Conveyor belts transport goods and materials quickly and safely
First publishedin Aggregates Business Europe & International
Telestack's LF520 in Norway is used to stockpile in a quarry and then tracked to quayside to load barges
Conveyor belts are said to be the beating heart of many industrial sectors as Patrick Smith reports.
Conveyor belts keep the globalised cycle of industry moving, taking on anything that needs to be transported quickly, safely and undamaged.
Often, in harsh working conditions, such belts cope with distances of up to 40km and height differences of up to 700m, says German company ContiTech.
“They are the beating heart of many industrial sectors and are particularly tough,” says the company, which is one of a number worldwide producing belts for industry, including mining and quarrying.
“If the belt system experiences an extended downtime, the entire production chain frequently collapses. This in turn results in considerable sales losses for the operators,” says the company.
“To allow conveyor belt systems to run free of faults and cost-effectively in the long term, even when subjected to high loads, the operators are focusing much more on prevention.”
Innovative electronic monitoring systems, including those from ContiTech, make it possible to identify the exact condition of the conveyor belts at any time.
Damage, such as longitudinal slitting on conveyor belts, frequently occurs in systems where copper, iron or jagged rocks bounce along the surface of the belt, causing strain and damage, ands this can have serious consequences for system operation and, in the worst-case scenario, lead to total failures.
ContiTech says its intelligent monitoring systems recognise and prevent expensive damage to conveyor belts. (Photo: ContiTech)
“With our independently developed, intelligent software solution, Conti MultiProtect, damage to conveyor belts can be detected early on while the system is running and repaired in good time. This helps us to avoid extended downtimes,” says Patrick Raffler, ContiTech application engineer.
Conti MultiProtect is also able to monitor the condition of the joints and identify damaged spots within the carcass.
“This permanent monitoring gives us a detailed picture of the condition of the conveyor belts at all times without having to interrupt operations. This allows carcass repairs to be scheduled preventively and in good time, thereby reducing maintenance costs,” says Raffler.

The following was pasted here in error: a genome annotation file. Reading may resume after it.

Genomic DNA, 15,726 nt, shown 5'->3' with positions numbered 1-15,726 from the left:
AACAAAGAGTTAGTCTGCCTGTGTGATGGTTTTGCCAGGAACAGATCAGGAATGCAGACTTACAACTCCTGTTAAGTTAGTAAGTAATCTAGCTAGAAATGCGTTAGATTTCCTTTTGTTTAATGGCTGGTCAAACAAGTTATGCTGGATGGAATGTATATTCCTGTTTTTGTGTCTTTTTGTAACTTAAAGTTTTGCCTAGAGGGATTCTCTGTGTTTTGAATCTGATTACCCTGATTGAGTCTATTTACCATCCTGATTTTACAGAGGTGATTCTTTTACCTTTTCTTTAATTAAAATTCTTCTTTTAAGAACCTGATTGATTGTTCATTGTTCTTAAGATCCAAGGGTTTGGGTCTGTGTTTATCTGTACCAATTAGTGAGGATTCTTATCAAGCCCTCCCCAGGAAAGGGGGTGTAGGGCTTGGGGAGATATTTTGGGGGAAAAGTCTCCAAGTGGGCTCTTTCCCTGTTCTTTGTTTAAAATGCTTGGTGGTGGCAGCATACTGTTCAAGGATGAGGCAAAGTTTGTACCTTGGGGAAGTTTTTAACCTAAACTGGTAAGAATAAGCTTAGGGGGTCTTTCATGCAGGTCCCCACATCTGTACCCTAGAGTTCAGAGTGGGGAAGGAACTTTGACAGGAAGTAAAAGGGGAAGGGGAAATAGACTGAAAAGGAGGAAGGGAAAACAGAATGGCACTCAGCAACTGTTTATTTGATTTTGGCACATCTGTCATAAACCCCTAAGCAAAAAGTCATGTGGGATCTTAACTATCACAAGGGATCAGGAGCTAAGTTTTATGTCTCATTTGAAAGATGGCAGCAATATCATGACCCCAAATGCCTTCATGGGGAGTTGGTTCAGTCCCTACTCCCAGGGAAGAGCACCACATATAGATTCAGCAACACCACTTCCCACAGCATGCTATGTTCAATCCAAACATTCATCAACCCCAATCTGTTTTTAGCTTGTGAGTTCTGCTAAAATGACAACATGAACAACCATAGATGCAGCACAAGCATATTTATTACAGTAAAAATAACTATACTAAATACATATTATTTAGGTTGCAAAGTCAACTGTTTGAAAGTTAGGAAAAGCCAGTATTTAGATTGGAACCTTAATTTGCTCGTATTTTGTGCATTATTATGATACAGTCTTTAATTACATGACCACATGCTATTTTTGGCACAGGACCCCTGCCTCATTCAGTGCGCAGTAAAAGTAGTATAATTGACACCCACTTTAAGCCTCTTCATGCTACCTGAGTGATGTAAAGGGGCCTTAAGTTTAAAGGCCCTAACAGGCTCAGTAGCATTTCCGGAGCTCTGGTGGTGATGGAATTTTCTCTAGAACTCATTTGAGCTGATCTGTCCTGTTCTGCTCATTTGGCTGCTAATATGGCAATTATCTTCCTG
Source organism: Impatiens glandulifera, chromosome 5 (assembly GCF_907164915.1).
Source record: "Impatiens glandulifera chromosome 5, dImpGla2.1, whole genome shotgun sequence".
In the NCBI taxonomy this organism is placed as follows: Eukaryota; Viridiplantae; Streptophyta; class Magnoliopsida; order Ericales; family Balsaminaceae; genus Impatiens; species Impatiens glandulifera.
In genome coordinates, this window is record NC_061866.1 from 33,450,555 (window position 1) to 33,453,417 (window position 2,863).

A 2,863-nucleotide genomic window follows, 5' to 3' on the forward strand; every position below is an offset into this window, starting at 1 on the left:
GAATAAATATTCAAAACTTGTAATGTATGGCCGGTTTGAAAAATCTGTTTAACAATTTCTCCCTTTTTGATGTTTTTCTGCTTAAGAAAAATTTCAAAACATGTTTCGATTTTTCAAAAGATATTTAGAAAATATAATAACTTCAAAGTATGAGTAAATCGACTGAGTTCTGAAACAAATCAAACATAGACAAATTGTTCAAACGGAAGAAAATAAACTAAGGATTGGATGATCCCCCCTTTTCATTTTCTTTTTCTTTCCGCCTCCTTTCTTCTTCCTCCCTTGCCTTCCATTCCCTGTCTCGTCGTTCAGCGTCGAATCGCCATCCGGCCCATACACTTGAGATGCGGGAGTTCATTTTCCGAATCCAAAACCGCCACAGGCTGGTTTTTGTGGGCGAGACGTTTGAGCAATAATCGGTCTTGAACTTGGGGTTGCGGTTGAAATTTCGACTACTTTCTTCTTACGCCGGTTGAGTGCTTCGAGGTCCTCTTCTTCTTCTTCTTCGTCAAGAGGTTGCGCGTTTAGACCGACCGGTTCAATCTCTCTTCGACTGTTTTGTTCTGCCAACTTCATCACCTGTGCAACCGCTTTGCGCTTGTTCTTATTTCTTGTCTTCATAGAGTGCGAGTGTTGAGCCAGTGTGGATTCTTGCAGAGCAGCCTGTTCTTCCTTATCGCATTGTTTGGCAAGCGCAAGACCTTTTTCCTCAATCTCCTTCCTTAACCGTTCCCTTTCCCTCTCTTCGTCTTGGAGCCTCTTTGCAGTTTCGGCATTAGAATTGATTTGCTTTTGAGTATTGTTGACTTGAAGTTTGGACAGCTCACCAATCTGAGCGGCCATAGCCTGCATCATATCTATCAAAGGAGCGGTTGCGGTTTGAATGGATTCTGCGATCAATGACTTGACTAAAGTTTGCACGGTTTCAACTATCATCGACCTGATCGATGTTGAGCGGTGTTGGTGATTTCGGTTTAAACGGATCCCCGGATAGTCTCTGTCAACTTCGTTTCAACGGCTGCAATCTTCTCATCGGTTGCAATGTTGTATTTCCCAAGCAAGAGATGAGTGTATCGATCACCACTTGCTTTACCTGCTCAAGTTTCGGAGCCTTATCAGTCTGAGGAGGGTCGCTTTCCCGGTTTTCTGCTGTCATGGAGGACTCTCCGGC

Meanwhile, Telestack, which designs and manufactures mobile material handling equipment, says it is to highlight its LF520 Revolution track-mounted hopper feeder at the upcoming steinexpo in Germany (Stand C27, Demo Area C), where it will co-exhibit with its German dealers, C. Christophel and Jurgen Kolsch.
“Germany is a key market for us and our products are well-known, widely distributed and trusted. We have LF units across the globe that are used in a variety of applications from stockpiling crushed glass in Germany, barge loading on an airport construction project in Japan, to a coal ash clean-up project in USA,” says Malachy Gribben, commercial director.
“The addition of the Revolution feature which allows the unit to turn 360°, has added to the flexibility and functionality of the unit.
“We continue to invest in our hopper feeder range and our portfolio of LF applications is by far the most varied and comprehensive among manufacturers of this type of product and our units in the field are supported by experienced and reliable partners who understand their customer’s business.”
The LF520 is designed to work at production rates of up to 500tonnes/hour (550tons/hour).
Telestack says its low-feed, hopper feeder range is designed to be loaded directly by various equipment, including wheeled loaders, grab cranes and excavators, as well as to feed auxiliary equipment; reclaim to other conveyors; directly load ships, trucks and rail wagons. The company says it has excellent mobility on site and will eliminate double handling of material, which reduces overall costs for operators.
Additional scrapers on the VecoBelt are said to mean fewer maintenance costs; downtimes, and less material carry-over.
The range of standard machine types is available with boom lengths up to 24m or fully customised to suit a client’s specific application, feeding equipment and site conditions.
Telestack says the LF range has a generous hopper width and the heavy-duty feeder has a full impact bed for aggressive application/large lump sizes which makes it the ideal design for being fed by loader and excavator.
“We had an LF514 at the bauma